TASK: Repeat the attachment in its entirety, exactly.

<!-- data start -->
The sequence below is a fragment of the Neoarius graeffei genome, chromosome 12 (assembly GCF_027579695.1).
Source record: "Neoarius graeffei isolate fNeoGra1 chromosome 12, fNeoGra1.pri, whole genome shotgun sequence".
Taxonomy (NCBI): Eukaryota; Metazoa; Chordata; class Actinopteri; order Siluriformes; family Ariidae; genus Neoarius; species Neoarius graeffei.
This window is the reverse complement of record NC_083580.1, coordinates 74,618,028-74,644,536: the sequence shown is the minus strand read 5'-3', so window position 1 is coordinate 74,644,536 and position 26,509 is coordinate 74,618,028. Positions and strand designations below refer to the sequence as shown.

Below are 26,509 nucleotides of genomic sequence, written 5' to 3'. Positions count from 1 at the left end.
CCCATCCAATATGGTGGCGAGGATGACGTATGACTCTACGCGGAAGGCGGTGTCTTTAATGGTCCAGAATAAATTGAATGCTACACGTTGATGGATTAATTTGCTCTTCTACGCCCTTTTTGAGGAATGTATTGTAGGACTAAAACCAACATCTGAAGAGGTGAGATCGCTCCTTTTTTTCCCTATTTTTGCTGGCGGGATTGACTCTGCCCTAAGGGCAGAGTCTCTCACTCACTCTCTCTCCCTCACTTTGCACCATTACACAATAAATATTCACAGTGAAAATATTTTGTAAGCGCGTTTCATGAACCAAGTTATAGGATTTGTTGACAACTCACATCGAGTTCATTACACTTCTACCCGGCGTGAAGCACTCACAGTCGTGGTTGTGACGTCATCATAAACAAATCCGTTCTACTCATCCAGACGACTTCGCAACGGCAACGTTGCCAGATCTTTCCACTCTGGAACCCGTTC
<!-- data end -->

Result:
The sequence below is a fragment of the Neoarius graeffei genome, chromosome 12 (assembly GCF_027579695.1).
Source record: "Neoarius graeffei isolate fNeoGra1 chromosome 12, fNeoGra1.pri, whole genome shotgun sequence".
Taxonomy (NCBI): Eukaryota; Metazoa; Chordata; class Actinopteri; order Siluriformes; family Ariidae; genus Neoarius; species Neoarius graeffei.
This window is the reverse complement of record NC_083580.1, coordinates 74,618,028-74,644,536: the sequence shown is the minus strand read 5'-3', so window position 1 is coordinate 74,644,536 and position 26,509 is coordinate 74,618,028. Positions and strand designations below refer to the sequence as shown.

Below are 26,509 nucleotides of genomic sequence, written 5' to 3'. Positions count from 1 at the left end.
CCCATCCAATATGGTGGCGAGGATGACGTATGACTCTACGCGGAAGGCGGTGTCTTTAATGGTCCAGAATAAATTGAATGCTACACGTTGATGGATTAATTTGCTCTTCTACGCCCTTTTTGAGGAATGTATTGTAGGACTAAAACCAACATCTGAAGAGGTGAGATCGCTCCTTTTTTTCCCTATTTTTGCTGGCGGGATTGACTCTGCCCTAAGGGCAGAGTCTCTCACTCACTCTCTCTCCCTCACTTTGCACCATTACACAATAAATATTCACAGTGAAAATATTTTGTAAGCGCGTTTCATGAACCAAGTTATAGGATTTGTTGACAACTCACATCGAGTTCATTACACTTCTACCCGGCGTGAAGCACTCACAGTCGTGGTTGTGACGTCATCATAAACAAATCCGTTCTACTCATCCAGACGACTTCGCAACGGCAACGTTGCCAGATCTTTCCACTCTGGAACCCGTTC